Garden Cafe / Steyn Studio + Meyer & Associates Architects + Square One Landscape Architects

Curated by Paula Pintos
RESTAURANT, LANDSCAPE ARCHITECTURE • WORCESTER, SOUTH AFRICA
Architects : Meyer & Associates Architects, Square One Landscape Architects, Steyn Studio
Area : 750 m²
Year : 2020
Photographs : Dook, David Southwood
Design Architect : Steyn Studio
Project Architect : Meyer & Associates Architects Urban Designers
Project Team : Coetzee Steyn, Tiaan Meyer, Callum Semple, Wayne Hattingh
Landscape Architect : Square One Landscape Architects
Furniture& Fit Out Design : Liam Mooney Studio
Gridshell Structural Engineer : Henry Fagan& Partners
Main Contractor : GVK-Siya Zama Construction
Structural Engineer : Grobler & Associates Consulting Engineers
Facade System : Arup
Civil Engineer : AVDM Consulting Engineers
Electrical Engineering : Bührmann Consulting Engineers
​Mechanical Engineering : Ekcon Consulting Engineers
Quantity Surveyor : 2ii Consulting Quantity Surveyors
Planning Consultants : Tommy Brummer Town Planners
Heritage Consultants : Graham Jacobs
City : Worcester
Country : South Africa

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Textual content description supplied by the architects. A artistic collaboration between London-based architects Steyn Studio and Sq. One Panorama Architects’ South African workplace has resulted within the easy fusion between architecture and panorama, with gardens that wrap over new buildings, which in flip are woven again into the panorama with intricate trellis buildings. It’s a refined celebration of the Breedekloof Valley in South Africa’s Western Cape area’s wealthy cultural historical past and attracts its inspiration from the San who first inhabited the valley and who have been later joined by early Dutch settlers.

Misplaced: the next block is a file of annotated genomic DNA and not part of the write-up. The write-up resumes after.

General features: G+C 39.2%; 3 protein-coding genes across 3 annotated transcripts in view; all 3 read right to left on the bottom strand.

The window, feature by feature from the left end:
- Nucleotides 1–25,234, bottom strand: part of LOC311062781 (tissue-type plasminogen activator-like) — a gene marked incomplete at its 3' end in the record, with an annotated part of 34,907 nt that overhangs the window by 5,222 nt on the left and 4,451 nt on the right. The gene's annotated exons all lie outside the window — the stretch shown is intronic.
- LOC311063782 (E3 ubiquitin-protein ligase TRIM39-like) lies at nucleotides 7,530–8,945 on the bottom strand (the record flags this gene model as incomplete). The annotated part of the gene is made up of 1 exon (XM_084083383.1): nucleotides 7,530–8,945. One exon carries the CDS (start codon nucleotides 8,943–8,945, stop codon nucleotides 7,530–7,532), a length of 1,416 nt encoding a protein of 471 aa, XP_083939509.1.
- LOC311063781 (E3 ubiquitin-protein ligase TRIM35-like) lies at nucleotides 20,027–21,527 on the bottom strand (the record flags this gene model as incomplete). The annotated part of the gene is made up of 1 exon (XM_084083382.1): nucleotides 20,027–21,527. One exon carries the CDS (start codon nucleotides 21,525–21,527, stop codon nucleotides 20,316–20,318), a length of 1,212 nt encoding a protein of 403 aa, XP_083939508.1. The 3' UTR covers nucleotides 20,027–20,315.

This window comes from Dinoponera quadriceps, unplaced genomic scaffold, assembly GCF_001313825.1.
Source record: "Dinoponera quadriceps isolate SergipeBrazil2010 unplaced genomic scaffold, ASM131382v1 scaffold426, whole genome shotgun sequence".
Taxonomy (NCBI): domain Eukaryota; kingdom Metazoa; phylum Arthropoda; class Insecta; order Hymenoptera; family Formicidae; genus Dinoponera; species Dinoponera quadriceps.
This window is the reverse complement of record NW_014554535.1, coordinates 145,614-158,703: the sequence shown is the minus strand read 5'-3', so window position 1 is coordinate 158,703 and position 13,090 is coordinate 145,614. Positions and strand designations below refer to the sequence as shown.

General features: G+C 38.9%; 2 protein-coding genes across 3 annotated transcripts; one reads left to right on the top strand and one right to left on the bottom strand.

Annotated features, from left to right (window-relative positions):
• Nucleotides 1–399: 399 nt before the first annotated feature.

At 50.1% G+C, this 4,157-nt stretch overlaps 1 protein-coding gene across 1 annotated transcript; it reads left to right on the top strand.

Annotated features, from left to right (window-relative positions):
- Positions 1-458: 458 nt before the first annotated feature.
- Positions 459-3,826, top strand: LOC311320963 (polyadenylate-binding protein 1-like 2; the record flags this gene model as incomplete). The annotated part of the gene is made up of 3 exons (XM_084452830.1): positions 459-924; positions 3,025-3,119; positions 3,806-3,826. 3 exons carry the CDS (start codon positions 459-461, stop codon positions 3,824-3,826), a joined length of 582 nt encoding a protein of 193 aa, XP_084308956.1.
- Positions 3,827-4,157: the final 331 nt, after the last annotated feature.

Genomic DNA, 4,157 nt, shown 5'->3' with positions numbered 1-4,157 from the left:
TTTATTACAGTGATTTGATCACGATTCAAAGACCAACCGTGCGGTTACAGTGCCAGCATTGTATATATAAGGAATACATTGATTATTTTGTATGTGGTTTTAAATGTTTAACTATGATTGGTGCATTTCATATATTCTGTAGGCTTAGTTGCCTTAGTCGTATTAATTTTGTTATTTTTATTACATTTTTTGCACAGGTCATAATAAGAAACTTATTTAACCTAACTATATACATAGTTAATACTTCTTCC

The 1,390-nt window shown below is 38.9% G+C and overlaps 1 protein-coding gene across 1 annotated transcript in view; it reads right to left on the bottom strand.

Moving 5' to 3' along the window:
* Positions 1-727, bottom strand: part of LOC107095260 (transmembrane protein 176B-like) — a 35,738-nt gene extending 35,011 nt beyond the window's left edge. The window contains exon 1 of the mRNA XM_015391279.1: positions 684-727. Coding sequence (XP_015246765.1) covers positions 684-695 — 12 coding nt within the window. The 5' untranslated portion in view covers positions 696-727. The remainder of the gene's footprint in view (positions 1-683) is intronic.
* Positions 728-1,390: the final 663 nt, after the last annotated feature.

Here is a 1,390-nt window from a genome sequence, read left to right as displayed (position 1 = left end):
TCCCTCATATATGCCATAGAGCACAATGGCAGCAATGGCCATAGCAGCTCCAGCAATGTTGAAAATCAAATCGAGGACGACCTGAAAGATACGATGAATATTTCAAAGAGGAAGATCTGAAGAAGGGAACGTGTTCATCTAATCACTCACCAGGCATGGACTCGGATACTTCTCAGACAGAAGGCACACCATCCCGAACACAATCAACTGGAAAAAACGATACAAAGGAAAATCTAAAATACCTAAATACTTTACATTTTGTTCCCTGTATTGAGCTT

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The shopper’s transient referred to as for the brand new improvement, which included gardens, a small restaurant/café referred to as ‘Die Spens’ (The Pantry) and reward store (‘Winkel’), on the Bosjes Property to be related and contextual, offering an inviting and galvanizing journey between the 2 key points of interest on the property: the well-known Bosjes chapel and the manor home, while not interfering with the visible dialogue between the 2.

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The brand new backyard is a conceptual microcosm of the broader panorama, referencing the regional context of the agricultural Breedekloof Valley. The brand new didactic gardens, due to this fact, domesticate the land with enchanting playscapes that encourage kids and adults to have interaction with the pure world, and the buildings nestled inside it. Numerous ecologies have been created by integrating wetlands and pure water therapy programs with forest habitats and rehabilitated indigenous vegetation.

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The general design respectfully acknowledges the presence of the historic manor home and chapel on the property and visually enhances the beforehand established relationship between the 2, in addition to the encircling vineyards and mountain backdrops, balancing its composition with new planting and the creation of a sequence of processional routes. The landscaping and buildings have been fastidiously designed in order to not compete with the prevailing architectural options of the property. It has a low visible profile with tree planting reinforcing the prevailing visible axis and panorama options equivalent to tree windbreaks stitching it again into the encircling rural panorama.